Chef Clay Carnes Opening Latin Street Food Eatery

Executive Chef Clay Carnes, one of Palm Beach County’s hottest current chefs, recently announced a brand-new concept opening soon in downtown West Palm Beach.

Cholo Soy Cocina, slated to open this summer, will serve a new kind of Latin street food. Carnes will be armed with locally grown produce and top-quality meats and ingredients, along with his well-known no-nonsense approach to cooking, and will be serving up tantalizing Andean-American selections and tacos crafted from freshly made Florida organic white corn tortillas.

“Cholo Soy is our brand’s name. ‘Cholo’ is a slang term in Ecuador for the indigenous people. It also means something ‘mixed or ghetto.’ I came across it written on a wall in a Peruvian restaurant. At that point it hit me, ‘This is perfect!’” Carnes explained. “I like the open-ended feel of it as it reflects our cuisine here as ‘mixed’ and indigenous or authentic.”

The French Culinary Institute and ALMA (La Scuola Internazionale di Cucina Italiana) graduate made his start as chef de cuisine at Cucina Dell’ Arte in Palm Beach. From there, he transplanted to Cuenca, Ecuador, leading the team at the boutique hotel Mansion Alcazar.

Carnes returned to South Florida in 2011 to open the Grille in Wellington. He then took the reins as the executive chef of the White Horse Tavern, where he feeds the highly discerning, elite equestrian set.

Known for an eclectic cuisine that reflects his Italian, Mediterranean, Latin and North American exposure, Carnes recently reigned victorious on the Food Network’s Cutthroat Kitchen.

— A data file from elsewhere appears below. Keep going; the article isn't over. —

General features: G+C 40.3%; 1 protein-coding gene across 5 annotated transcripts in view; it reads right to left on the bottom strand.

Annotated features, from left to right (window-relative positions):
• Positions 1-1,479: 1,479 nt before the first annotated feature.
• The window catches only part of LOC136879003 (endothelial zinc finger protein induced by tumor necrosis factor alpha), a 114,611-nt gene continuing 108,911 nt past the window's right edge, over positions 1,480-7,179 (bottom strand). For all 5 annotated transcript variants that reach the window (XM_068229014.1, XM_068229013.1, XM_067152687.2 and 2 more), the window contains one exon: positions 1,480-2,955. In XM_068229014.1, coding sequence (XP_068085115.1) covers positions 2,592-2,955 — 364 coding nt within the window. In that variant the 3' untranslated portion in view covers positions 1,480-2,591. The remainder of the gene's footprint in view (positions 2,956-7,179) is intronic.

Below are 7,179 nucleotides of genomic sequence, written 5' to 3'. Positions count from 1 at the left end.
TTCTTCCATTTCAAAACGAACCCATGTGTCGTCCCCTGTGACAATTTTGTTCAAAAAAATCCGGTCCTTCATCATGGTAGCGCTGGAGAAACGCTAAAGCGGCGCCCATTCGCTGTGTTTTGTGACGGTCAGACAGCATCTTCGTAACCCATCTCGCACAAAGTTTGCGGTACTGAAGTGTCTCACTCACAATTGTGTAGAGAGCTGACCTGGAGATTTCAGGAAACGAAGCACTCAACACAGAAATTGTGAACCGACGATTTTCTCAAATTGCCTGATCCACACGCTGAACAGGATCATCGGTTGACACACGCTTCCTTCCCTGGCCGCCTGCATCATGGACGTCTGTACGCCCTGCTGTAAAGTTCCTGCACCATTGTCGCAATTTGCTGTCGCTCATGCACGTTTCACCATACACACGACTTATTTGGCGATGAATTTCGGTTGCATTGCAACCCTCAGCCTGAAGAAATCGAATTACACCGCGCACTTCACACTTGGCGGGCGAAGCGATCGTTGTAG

“We’re trying to up the ante here in South Florida for tacos. We’re using locally grown, organic and non-GMO corn and handmade masa for our tortillas, which definitely sets us apart,” Carnes said.

He is excited to not only provide Cholo Soy Cocina’s offerings in the restaurant, but also at the West Palm Beach Green Market. The restaurant will also do large to-go style food, including catering and ticket-only “puerta cerrada” style dinners once or twice a month with local guest chefs from all around the state.

“We’ll work with local farms and purveyors and use a lot of dry grains and ingredients so we won’t be limited to seasonality,” Carnes said. “We will really concentrate on growing our own peppers, herbs and other vegetables on our patio and rooftop garden.”

Surroundings in the 600-square-foot restaurant will be intimate, with just a dozen seats, including standing room at the counter. Carnes also has some surprises for the space, which will be located at 3715 S. Dixie Highway in West Palm Beach.

To learn more, follow the restaurant on Instagram @cholosoycocina or sign up for e-mails by visiting

ABOVE: Clay Carnes